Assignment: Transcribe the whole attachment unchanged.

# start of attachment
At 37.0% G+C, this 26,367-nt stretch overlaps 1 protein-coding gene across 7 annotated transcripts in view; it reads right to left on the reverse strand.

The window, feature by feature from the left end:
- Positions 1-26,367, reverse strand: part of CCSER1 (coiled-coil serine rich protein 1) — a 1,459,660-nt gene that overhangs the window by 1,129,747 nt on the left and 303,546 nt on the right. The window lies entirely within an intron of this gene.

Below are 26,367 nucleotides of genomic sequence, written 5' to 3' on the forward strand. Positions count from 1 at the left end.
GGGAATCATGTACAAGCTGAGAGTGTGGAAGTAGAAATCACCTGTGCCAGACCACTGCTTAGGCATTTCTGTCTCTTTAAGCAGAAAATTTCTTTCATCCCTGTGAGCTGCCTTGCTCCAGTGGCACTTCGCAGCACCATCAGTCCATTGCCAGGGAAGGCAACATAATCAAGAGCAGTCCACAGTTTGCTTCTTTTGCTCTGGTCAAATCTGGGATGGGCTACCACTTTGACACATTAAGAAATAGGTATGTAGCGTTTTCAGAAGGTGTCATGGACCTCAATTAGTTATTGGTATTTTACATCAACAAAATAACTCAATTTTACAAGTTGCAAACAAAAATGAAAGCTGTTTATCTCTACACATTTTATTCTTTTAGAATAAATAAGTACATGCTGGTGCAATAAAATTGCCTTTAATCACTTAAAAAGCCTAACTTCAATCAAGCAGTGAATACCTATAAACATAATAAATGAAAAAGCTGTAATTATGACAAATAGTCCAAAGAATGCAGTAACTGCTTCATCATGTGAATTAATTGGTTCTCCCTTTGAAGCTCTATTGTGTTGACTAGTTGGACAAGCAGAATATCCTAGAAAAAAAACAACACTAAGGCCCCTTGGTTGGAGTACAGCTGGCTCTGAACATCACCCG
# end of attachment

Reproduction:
At 37.0% G+C, this 26,367-nt stretch overlaps 1 protein-coding gene across 7 annotated transcripts in view; it reads right to left on the reverse strand.

The window, feature by feature from the left end:
- Positions 1-26,367, reverse strand: part of CCSER1 (coiled-coil serine rich protein 1) — a 1,459,660-nt gene that overhangs the window by 1,129,747 nt on the left and 303,546 nt on the right. The window lies entirely within an intron of this gene.

Below are 26,367 nucleotides of genomic sequence, written 5' to 3' on the forward strand. Positions count from 1 at the left end.
GGGAATCATGTACAAGCTGAGAGTGTGGAAGTAGAAATCACCTGTGCCAGACCACTGCTTAGGCATTTCTGTCTCTTTAAGCAGAAAATTTCTTTCATCCCTGTGAGCTGCCTTGCTCCAGTGGCACTTCGCAGCACCATCAGTCCATTGCCAGGGAAGGCAACATAATCAAGAGCAGTCCACAGTTTGCTTCTTTTGCTCTGGTCAAATCTGGGATGGGCTACCACTTTGACACATTAAGAAATAGGTATGTAGCGTTTTCAGAAGGTGTCATGGACCTCAATTAGTTATTGGTATTTTACATCAACAAAATAACTCAATTTTACAAGTTGCAAACAAAAATGAAAGCTGTTTATCTCTACACATTTTATTCTTTTAGAATAAATAAGTACATGCTGGTGCAATAAAATTGCCTTTAATCACTTAAAAAGCCTAACTTCAATCAAGCAGTGAATACCTATAAACATAATAAATGAAAAAGCTGTAATTATGACAAATAGTCCAAAGAATGCAGTAACTGCTTCATCATGTGAATTAATTGGTTCTCCCTTTGAAGCTCTATTGTGTTGACTAGTTGGACAAGCAGAATATCCTAGAAAAAAAACAACACTAAGGCCCCTTGGTTGGAGTACAGCTGGCTCTGAACATCACCCG